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‘Lightning Was Not Going to Deter Me From The Love of My Life’



Special to the Birmingham Times

“You Had Me at Hello’’ highlights married couples and the love that binds them. If you would like to be considered for a future “Hello’’ column, or know someone, please send nominations to Barnett Wright bwright@birminghamtimes.com. Include the couple’s name, contact number(s) and what makes their love story unique.



Live: McCalla

Married: May 19, 1973

Met: June 1971, at Tuskegee Institute [now Tuskegee University]. “I was outside the cafeteria near the fountain under the tree, and [Amos], a mutual friend of ours was out with me when Connie came down the cafeteria steps and I asked who she was, and Amos asked me if I’d like to meet her,” Jarvis said. “She was eye-catching, it could’ve been the smile, it could’ve been the walk, but she caught my eye.”

“Jarvis was an upperclassman, an out-going senior, and I was [an incoming] freshman, I thought he was too mature for me. He was dressed really nice, [he wasn’t dressed] like all the other guys on campus, [but] I was right out of high school, and I thought I had a boyfriend at home, so I wasn’t looking for anything.”

First date:  June 1971, at G’s Restaurant in Tuskegee. “He had this little yellow sports car, with the black convertible top [an Austin Healy], and I told him he had to pick me up for an early dinner because I wanted to be back before dark,” Connie said. “We went to dinner and had a good conversation. I realized that even though he was mature, he was a nice man. He wasn’t aggressive or trying to take advantage, he treated me with the utmost respect, like a lady and he made a very good first impression.”

The turn: “Late 1971. I called her again and we went out for another dinner date and we just continued seeing each other. I was on my way to Indianapolis, Indiana for my first job [with the NAACP, as the Regional Youth and College Director] and she was still at Tuskegee in school, but we kept in touch.”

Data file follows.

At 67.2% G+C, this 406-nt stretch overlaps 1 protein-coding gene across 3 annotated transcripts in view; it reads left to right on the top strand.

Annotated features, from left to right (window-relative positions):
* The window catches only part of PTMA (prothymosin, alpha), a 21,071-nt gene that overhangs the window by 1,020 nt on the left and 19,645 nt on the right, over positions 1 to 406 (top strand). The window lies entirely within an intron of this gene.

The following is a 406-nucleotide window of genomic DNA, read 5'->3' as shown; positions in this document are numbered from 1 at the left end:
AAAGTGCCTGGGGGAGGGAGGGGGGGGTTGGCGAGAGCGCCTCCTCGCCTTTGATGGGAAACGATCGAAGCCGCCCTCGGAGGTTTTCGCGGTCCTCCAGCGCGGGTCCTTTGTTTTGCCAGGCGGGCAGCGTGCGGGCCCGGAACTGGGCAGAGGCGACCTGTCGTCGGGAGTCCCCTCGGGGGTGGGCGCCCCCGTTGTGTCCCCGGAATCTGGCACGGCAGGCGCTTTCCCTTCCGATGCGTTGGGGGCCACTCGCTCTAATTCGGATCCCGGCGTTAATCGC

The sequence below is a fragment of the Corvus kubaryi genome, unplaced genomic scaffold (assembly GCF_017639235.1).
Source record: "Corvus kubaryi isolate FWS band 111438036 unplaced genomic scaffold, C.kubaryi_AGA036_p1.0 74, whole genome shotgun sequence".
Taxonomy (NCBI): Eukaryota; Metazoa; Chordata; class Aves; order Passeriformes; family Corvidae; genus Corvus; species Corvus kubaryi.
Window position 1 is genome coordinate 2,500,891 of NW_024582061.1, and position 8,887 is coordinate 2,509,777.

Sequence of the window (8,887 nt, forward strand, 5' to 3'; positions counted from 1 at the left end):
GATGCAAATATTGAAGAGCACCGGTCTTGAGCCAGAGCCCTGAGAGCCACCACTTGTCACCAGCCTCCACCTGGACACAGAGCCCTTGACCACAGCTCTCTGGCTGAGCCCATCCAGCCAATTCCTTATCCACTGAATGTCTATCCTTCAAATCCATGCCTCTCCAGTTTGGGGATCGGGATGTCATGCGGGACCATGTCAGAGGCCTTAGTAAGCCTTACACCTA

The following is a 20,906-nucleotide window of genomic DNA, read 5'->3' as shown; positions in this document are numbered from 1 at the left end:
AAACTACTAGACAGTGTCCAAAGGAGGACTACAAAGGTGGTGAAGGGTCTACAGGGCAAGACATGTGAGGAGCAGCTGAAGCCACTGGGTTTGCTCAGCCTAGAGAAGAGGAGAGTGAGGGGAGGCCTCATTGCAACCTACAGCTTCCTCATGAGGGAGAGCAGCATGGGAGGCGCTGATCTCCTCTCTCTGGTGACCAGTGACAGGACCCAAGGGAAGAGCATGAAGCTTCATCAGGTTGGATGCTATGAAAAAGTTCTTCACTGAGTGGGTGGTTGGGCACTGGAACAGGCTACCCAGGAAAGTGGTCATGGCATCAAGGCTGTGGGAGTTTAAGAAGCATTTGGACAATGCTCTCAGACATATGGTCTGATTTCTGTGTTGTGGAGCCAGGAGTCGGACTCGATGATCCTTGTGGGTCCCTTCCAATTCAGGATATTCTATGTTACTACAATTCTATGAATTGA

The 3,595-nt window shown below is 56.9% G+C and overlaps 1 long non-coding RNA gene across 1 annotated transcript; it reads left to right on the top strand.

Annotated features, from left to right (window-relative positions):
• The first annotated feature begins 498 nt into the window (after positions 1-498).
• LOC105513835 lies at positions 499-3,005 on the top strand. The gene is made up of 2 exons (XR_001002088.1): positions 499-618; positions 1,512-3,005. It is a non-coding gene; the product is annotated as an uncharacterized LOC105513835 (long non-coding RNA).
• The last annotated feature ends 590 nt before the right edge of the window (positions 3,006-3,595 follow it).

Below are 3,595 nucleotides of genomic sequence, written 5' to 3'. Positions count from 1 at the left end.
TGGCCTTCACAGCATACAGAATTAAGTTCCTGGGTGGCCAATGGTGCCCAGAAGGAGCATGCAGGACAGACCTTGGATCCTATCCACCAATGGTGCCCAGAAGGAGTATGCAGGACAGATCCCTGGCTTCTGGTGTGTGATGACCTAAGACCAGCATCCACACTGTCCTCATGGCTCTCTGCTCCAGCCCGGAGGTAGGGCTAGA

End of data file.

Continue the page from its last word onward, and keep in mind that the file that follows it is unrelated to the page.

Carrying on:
“We wrote lots of letters to each other and talked over the phone for about a year,” Connie recalled.

“Apparently, I wrote some powerful letters,” Jarvis laughed, “but I made several trips from Indiana to Tuskegee, and to Birmingham to see her.”

“Whenever I was home for breaks and the summer he made trips to Birmingham to see me, and [as it turns out] I didn’t have a boyfriend in Birmingham anymore,” Connie said. “[Jarvis and I] became an item.”

The proposal: Christmas 1972, at Connie’s sister’s house in North Birmingham.

“I went to see her father when I was home for Thanksgiving to tell him that we were getting married and that I would like his blessing. I never met her mother because she had passed already… Her father agreed, so the next thing was the proposal in December,” Jarvis said.

“I didn’t have a clue that he was about to propose. We were sitting on the couch and talking like we normally did, and he stood and went in his pocket and took the ring out, and I probably cried because I’m a cry baby, but I did say ‘yes’, with the stipulation that I was going to finish [undergrad] and get my master’s degree,” Connie said. “He had finished school and that was my number one priority to finish college.”